The decision of the United States, Great Britain, France, Germany, and a number of other countries to break with international law, which regards the territorial integrity and sovereignty of states as sacrosanct, and to permit Albanian separatists in Kosovo to declare independence from Serbia was an act so extraordinary in international relations that it had to take place outside the United Nations, where its illegality would have been hard to justify. The excuse given for this initiative is that the ethnic cleansing and humanitarian catastrophe caused by Serbia in 1999 exempted the countries that hurried to recognize Kosovo on February 17, 2008, from the rule stipulating that international borders can be changed only with the agreement of all parties.
After congratulating the Kosovars on their independence, Secretary of State Condoleezza Rice explained that this was to be “a special case,” the sole exception ever to the rule of territorial integrity of nations under international law, and that separatists elsewhere ought not to look upon this act as a precedent. Spain, Portugal, Greece, Slovakia, Malta, Bulgaria, and Romania—nearly a third of the member states of the European Union—were unimpressed by her explanation and have so far refused to recognize Kosovo. They also doubt that the brutal treatment of Kosovars by former Serbian President Slobodan Milošević is the only reason for the United States’ decision. As is almost always the case when it comes to the Balkans, a local dispute has been used by the great powers to advance their own national interests, which have little to do with the desire to have justice done.
“Had Kosovo declared its independence two years ago, when the Russians barely cared about what was going on in the Balkans, the process would have been easier,” an Albanian wrote to The Boston Globe the other day. He’s right. The Serbian loss of Kosovo was inevitable, not because Serbs do not have legal and historical rights to the province, but because Albanians, after their own turn at ethnic cleansing since 1999, outnumber them there ten to one and have no intention of being ruled by them ever again. Moreover, a lot of Serbs know, though they won’t say it publicly, that having two million Albanians who hate your guts under the same roof is not a sensible option.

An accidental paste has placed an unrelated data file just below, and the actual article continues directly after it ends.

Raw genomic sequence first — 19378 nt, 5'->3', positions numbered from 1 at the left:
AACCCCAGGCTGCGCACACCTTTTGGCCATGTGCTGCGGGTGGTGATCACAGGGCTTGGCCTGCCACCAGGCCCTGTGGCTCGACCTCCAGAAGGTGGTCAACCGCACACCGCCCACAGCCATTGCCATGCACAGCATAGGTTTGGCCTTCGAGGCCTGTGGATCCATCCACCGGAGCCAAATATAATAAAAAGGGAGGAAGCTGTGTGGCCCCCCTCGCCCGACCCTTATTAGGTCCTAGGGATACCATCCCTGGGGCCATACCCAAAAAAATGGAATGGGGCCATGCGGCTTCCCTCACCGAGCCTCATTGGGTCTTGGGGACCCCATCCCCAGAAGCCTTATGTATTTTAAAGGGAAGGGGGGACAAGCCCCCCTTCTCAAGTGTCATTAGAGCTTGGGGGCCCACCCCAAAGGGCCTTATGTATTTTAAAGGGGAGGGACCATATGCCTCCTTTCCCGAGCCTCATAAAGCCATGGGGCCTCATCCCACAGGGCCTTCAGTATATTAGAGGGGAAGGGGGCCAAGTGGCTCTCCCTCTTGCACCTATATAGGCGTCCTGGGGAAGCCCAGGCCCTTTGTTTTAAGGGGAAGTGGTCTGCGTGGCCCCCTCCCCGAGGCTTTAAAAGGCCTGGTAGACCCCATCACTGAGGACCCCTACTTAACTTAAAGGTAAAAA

Other Serbs continue to delude themselves that with the help of Vladimir Putin they can prevail. How the dead horse of Serbian Kosovo is to be brought back to life is not spelled out, but it’s not hard to guess that some sort of violence would be involved in its resurrection. Like our own American lunatics who dream of bombing more and more countries, these Serbs do not consider the consequences of their actions. The simple truth that sooner or later you may have to pay for killing women and children and chasing hundreds of thousands of blameless people out of their homes is beyond their comprehension. Yes, two years ago their voices were not so loud. Today, with…
This is exclusive content for subscribers only.
Get unlimited access to The New York Review for just $1 an issue!
Continue reading this article, and thousands more from our archive, for the low introductory rate of just $1 an issue. Choose a Print, Digital, or All Access subscription.